A recent virtual lecture by Khalid Rehman, MD given to the Association for Conflict Resolution of Greater New York, addressed the sensitive topic of mediating end-of-life discussions.

Dr. Rehman drew on his years of experience counseling patients and shared some of his wisdom with the audience. He started off offering this sage advice: “We’ve had difficult discussions all our life and end-of-life discussions should be no different.”

But that is probably easier said than done for most of us.

A mediator can calm down the temperature in these difficult discussions but any mediation should take place way before the end-of-life is upon us if it is to have any chance of being productive.

Here are some suggestions that might help people move through this difficult phase of planning:

-First, we have to know what we want: what kind of care do we want? When will I be ready to let go? When is it that enough is enough? What will it be beyond which we do not want to go on living?

-We may need more information before we make our decisions so that we are well-equipped to think about what we want.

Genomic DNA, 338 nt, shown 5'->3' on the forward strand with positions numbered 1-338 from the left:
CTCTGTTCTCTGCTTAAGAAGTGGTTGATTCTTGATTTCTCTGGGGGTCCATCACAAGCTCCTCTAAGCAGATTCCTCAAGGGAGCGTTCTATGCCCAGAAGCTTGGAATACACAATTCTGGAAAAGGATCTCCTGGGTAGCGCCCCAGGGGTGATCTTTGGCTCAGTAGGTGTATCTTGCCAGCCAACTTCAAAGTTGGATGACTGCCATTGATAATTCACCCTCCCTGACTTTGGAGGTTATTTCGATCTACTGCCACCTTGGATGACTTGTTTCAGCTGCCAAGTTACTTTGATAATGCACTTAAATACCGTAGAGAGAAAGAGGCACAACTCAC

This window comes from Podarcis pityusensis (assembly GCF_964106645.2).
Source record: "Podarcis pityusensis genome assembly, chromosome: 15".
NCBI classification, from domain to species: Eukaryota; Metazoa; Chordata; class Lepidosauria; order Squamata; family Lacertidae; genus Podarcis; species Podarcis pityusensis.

-Each one of us has a special point beyond which life becomes meaningless.

-It is best to write down what you want in a living will. It is the clearest expression of the care we want at the end of our life even though it is not a legal document. There are many templates on the internet and it can be written and edited over and over again. It is the best parting gift we can leave our family. This is in addition to appointing a healthcare proxy for when we are no longer mentally competent to make decisions.

-There is no best time to have this discussion. Find a time when we are healthy, not threatened by a serious illness and no other pressing problems, when the point of death is not threatening.

-Family members may disagree with our choices about care and healthcare agent but it is our decision.

In thinking about what we would like to see happen when we are at the end of our lives, possible issue to consider are:

What medical care should be rendered?

What medical care should not be rendered?

Who decides how to proceed?

How many family members should be involved?

When should end of life planning take place?